I felt that, even with some of the more complex systems (resource / worker management here is key to success), my 9 year old could easily play this game, which is fantastic. Finding good games that kids can play, that are also fun for adults, can be pretty tough. It is also a game I can introduce to a wider audience of players, perhaps those who don’t have an affinity for worker placement and resource management games.


I’ve reviewed a ton of board games over the past half decade, and worked with some truly outstanding partners. This, however, is the first game I’ve ever reviewed that wasn’t widely available at retail. I’ve introduced this experience to over 10 different folks over a two week period, and played it at multiple player counts, and it continues to hold up in many ways.

As an introductory game, it’s really great as the ease of learning and the quickness of play keeps players engaged. However, the complexity of the systems and mastering the art of creating your city also makes this enjoyable for seasoned gamers. One thing that was fairly consistent, however, was people asking where they could get their own copy. And that’s pretty good praise.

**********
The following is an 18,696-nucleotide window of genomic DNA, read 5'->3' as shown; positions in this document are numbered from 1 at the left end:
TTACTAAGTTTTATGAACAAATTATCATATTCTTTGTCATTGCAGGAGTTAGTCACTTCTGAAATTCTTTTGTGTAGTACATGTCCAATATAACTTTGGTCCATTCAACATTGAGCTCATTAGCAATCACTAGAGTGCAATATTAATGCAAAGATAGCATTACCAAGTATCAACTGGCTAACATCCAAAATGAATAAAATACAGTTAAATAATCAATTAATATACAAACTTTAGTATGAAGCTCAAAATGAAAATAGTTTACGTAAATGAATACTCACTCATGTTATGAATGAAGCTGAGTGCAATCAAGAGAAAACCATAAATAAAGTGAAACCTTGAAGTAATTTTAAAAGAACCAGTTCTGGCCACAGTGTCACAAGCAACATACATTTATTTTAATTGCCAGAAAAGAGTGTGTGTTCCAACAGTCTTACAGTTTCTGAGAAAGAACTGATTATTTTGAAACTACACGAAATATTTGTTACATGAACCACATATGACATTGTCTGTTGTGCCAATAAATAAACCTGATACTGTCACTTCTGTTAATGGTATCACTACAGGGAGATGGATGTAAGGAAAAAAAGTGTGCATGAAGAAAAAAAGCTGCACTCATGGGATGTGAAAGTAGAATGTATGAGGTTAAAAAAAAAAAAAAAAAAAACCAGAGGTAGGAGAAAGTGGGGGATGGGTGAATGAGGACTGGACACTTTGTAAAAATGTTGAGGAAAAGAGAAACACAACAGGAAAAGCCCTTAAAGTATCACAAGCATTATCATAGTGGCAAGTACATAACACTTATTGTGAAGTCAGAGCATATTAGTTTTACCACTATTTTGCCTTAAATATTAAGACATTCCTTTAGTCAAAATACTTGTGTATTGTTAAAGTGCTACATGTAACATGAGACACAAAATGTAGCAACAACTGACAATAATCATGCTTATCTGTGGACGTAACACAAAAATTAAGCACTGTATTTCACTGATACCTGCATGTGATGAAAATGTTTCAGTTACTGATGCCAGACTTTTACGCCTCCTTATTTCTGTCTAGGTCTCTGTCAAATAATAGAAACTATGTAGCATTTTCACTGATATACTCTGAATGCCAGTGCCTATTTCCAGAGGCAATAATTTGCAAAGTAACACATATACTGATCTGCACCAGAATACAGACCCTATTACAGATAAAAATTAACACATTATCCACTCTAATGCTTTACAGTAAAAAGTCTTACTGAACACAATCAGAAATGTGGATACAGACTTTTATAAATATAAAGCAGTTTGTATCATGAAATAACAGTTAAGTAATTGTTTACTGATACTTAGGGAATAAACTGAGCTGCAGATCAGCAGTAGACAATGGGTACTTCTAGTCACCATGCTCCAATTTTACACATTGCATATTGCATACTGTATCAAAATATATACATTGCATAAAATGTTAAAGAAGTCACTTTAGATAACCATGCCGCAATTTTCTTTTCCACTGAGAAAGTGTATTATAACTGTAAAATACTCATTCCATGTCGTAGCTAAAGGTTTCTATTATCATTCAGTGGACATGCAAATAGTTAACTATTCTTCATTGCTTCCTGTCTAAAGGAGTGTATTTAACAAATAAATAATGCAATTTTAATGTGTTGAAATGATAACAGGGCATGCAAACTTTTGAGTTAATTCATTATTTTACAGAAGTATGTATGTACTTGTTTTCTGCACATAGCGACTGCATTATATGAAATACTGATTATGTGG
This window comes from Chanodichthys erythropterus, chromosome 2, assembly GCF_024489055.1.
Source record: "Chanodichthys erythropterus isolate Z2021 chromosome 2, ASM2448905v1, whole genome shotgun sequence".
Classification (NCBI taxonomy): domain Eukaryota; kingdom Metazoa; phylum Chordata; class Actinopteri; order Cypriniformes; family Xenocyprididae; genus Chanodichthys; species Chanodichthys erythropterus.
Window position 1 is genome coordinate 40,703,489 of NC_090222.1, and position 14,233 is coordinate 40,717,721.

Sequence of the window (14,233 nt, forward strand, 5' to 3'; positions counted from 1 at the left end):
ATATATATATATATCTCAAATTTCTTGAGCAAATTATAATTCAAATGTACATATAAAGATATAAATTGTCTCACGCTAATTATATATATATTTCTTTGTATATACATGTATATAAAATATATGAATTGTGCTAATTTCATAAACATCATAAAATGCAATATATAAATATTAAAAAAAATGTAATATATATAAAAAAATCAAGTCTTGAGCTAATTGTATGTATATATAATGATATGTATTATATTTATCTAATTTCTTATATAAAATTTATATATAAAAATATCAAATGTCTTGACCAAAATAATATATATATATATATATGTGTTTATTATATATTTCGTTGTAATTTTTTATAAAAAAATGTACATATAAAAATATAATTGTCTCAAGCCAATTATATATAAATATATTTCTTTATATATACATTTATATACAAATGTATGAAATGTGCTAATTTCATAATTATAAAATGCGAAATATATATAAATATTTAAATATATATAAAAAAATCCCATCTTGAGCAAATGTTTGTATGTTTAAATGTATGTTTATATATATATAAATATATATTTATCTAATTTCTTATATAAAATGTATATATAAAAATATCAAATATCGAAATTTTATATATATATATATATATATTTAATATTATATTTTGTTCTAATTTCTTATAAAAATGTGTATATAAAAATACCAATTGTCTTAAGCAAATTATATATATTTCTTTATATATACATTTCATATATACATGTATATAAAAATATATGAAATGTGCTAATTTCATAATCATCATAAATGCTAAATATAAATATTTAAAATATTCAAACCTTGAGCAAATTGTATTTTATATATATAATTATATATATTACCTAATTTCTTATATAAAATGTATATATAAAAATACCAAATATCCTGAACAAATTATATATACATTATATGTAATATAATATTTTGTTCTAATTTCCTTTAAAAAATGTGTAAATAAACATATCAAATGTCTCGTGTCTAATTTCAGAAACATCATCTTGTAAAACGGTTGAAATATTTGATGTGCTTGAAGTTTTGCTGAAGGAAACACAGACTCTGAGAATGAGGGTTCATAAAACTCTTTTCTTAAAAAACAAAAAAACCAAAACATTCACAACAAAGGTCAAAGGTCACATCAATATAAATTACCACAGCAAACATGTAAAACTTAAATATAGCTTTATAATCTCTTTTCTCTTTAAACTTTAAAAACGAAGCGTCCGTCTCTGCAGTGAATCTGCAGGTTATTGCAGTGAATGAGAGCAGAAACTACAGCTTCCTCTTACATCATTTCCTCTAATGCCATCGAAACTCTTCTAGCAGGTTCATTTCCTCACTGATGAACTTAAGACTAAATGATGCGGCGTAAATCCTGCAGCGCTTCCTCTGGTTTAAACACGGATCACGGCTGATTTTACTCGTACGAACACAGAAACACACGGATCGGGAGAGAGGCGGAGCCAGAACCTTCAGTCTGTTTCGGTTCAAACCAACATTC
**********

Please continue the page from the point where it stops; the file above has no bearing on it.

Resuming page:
Article By

blank Kevin Austin has been in gaming journalism in one way or another since the launch of the Nintendo Gamecube. Married and father of 3 children he has been gaming since the ripe age of 6 when he got his first NES system and over 30 years later he is still gaming almost daily. Kevin is also co-founder of the Play Some Video Games (PSVG) Podcast network which was founded over five years ago and is still going strong. Some of his favorite gaming series includes Fallout and Far Cry, he is a sucker for single player adventure games (hence his big reviews for Playstation), and can frequently be found getting down in one battle royale or another. If it's an oddball game, odds are he's all about it.